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Book Review: Problems of Governance Plague the City That (Sometimes) Works

March 6, 2019

Chicago has longstanding problems of governance, say authors

The New Chicago Way: Lessons from Other Big Cities, by Ed Bachrach and Austin Berg (Southern Illinois University Press), 2019, 288 pages, ISBN-10: 0809337517, ISBN-13: 978-0809337514; $19.50 on Amazon

It is common knowledge that Chicago is a city in torment with serious problems around every corner.

Political power is in the hands of too few people. The schools have long been unsatisfactory. The teachers appear to care far more about themselves than the students. One of the world’s largest convention centers loses money year after year. Meigs Field, a lakefront airport serving downtown, was closed by mayoral fiat.

The mayor controls all aspects of city government and nearly 100,000 public employees, almost 4 percent of the city’s population, yet the city code spelling out the mayor’s duties is minimal and perfunctory.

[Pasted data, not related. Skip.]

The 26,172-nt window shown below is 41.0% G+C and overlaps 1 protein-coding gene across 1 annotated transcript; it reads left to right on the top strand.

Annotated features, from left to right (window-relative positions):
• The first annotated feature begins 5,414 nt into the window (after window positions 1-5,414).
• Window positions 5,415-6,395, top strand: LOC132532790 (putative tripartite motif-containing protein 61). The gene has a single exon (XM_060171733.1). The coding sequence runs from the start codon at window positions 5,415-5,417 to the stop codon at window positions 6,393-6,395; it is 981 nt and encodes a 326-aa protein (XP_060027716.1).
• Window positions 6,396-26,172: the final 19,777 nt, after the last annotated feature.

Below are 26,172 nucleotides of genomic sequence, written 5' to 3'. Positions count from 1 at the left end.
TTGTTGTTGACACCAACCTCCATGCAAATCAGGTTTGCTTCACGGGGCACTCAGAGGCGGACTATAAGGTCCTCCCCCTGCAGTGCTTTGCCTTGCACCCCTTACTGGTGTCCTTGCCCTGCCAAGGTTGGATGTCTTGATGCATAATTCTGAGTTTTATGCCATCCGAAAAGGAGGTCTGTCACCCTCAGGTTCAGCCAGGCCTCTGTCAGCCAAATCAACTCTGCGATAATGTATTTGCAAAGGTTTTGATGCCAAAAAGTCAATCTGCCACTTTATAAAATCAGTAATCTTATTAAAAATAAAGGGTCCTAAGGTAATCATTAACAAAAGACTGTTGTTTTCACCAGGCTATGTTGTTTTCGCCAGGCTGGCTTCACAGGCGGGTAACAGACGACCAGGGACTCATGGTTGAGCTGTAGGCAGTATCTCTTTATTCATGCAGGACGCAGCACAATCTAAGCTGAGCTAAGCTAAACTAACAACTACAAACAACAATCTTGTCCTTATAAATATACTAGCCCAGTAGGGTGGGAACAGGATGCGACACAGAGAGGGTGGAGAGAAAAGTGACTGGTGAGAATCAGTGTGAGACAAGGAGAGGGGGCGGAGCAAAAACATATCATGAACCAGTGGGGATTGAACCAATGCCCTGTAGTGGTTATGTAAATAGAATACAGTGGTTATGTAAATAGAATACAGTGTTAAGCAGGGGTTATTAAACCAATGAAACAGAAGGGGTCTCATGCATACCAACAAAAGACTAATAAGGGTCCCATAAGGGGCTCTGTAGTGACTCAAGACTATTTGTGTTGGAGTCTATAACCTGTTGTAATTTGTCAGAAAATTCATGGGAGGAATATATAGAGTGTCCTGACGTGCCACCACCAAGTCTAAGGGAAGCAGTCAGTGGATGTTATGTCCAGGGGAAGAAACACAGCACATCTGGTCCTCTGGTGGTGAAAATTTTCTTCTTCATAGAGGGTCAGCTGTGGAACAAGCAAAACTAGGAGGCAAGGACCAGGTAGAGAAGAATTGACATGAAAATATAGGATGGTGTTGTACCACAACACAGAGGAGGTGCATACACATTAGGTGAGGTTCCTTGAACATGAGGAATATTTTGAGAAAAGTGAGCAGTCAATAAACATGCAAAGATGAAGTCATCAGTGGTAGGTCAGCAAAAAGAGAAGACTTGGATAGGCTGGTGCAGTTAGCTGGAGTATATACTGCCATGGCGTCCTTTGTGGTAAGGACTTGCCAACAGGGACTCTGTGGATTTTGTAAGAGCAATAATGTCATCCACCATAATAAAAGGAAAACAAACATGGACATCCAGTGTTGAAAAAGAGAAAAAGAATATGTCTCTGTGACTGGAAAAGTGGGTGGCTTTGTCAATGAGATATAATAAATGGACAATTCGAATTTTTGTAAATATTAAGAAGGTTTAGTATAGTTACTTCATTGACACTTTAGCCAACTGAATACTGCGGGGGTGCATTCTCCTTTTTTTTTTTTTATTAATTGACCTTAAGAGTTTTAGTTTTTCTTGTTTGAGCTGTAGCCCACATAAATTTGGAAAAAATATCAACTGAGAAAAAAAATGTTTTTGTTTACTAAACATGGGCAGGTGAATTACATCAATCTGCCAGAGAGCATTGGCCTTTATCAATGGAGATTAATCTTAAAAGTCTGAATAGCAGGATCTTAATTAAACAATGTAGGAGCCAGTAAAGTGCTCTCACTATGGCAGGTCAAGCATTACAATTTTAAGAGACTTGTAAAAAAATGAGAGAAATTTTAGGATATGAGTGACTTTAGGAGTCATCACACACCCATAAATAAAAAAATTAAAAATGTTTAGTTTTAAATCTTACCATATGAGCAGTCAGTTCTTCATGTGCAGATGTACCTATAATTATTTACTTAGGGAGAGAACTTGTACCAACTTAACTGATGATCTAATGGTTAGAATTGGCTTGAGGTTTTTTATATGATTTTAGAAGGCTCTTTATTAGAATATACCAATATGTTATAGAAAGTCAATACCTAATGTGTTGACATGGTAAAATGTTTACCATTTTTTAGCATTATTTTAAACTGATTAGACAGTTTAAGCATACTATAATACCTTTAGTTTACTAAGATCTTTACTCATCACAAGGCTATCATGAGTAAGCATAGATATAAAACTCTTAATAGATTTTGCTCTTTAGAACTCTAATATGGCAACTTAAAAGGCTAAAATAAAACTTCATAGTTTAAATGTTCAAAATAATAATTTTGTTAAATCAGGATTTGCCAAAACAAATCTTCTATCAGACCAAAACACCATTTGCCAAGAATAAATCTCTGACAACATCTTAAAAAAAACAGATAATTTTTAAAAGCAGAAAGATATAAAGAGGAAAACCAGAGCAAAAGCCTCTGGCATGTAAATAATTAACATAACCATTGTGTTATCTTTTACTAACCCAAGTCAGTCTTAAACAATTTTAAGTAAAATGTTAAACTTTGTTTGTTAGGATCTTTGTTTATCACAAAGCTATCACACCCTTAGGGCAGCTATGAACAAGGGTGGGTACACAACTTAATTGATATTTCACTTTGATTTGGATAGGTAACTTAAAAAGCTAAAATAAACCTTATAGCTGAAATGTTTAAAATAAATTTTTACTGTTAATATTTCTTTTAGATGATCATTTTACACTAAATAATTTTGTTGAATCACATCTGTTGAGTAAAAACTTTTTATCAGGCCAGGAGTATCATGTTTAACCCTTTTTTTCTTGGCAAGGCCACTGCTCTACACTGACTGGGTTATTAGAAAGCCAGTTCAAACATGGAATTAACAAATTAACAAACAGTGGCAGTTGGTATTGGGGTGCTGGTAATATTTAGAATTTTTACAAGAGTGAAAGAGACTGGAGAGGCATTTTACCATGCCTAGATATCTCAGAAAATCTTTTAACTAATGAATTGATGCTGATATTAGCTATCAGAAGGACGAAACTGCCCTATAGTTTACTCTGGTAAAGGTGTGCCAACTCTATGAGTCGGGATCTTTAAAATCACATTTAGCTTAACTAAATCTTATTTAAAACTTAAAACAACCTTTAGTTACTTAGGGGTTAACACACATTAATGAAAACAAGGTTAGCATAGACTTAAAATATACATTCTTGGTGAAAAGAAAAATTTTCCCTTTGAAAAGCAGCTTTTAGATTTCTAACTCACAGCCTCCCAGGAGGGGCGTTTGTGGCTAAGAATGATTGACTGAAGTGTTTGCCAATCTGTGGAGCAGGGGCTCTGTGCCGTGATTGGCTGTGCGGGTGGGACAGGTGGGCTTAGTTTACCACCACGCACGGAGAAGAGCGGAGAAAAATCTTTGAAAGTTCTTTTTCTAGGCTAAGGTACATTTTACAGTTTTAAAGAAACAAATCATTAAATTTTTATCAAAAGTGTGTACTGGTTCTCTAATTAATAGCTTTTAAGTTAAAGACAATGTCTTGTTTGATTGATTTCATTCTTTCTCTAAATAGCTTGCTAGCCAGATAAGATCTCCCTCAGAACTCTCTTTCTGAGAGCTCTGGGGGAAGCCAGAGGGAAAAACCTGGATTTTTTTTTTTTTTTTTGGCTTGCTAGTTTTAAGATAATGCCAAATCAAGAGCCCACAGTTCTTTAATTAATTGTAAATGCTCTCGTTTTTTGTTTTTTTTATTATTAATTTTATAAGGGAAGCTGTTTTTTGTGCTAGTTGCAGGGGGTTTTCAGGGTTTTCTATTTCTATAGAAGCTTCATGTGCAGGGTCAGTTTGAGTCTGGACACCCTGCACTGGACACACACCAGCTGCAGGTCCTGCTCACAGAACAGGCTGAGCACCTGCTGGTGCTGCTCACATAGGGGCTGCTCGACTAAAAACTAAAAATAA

The power of entrenched local alderman is unconscionable, continuing decade after decade. The city is not bankrupt but never far from it. Some think it is the crime capital of the world, from Al Capone’s escapades to today’s increasing murder rate. Yet, somehow, the city is not in freefall.

One of the results of these problems is that the city’s population has been dropping for years and Chicago is now is no larger than it was a century ago. Meanwhile, the city of Houston, Texas is growing and will soon displace Chicago as the third-largest city in the United States.

Unrestrained Government

The New Chicago Way, by Ed Bachrach, a retired business CEO and president of the Center for Pension Integrity, and Austin Berg, director of content strategy at the Illinois Policy Institute, endeavors in 234 pages to explain how the city has worked for nearly a century. It also explains the ways in which the city has not worked. It is not a history book, but it contains dozens of fascinating stories of what went wrong time after time.

The list of ill-conceived city actions is long. Controversial proposals large and small are conceived by the mayor in private with vendors and rubberstamped by the city council. The mayor’s control is perpetuated by the fact that he appoints the chief financial officer and the city attorney.

For example, the city gave up millions of dollars of potential revenue by privatizing its parking meters. Beginning in 2005, Mayor Richard M. Daley began selling off city assets for upfront payments to bail the city out of its financial problems. Among those assets were parking meters and city-owned garages. Privatizing public parking not only cost the city a huge stream of income but also ended up requiring the city to pay to park its own vehicles in garages it had sold.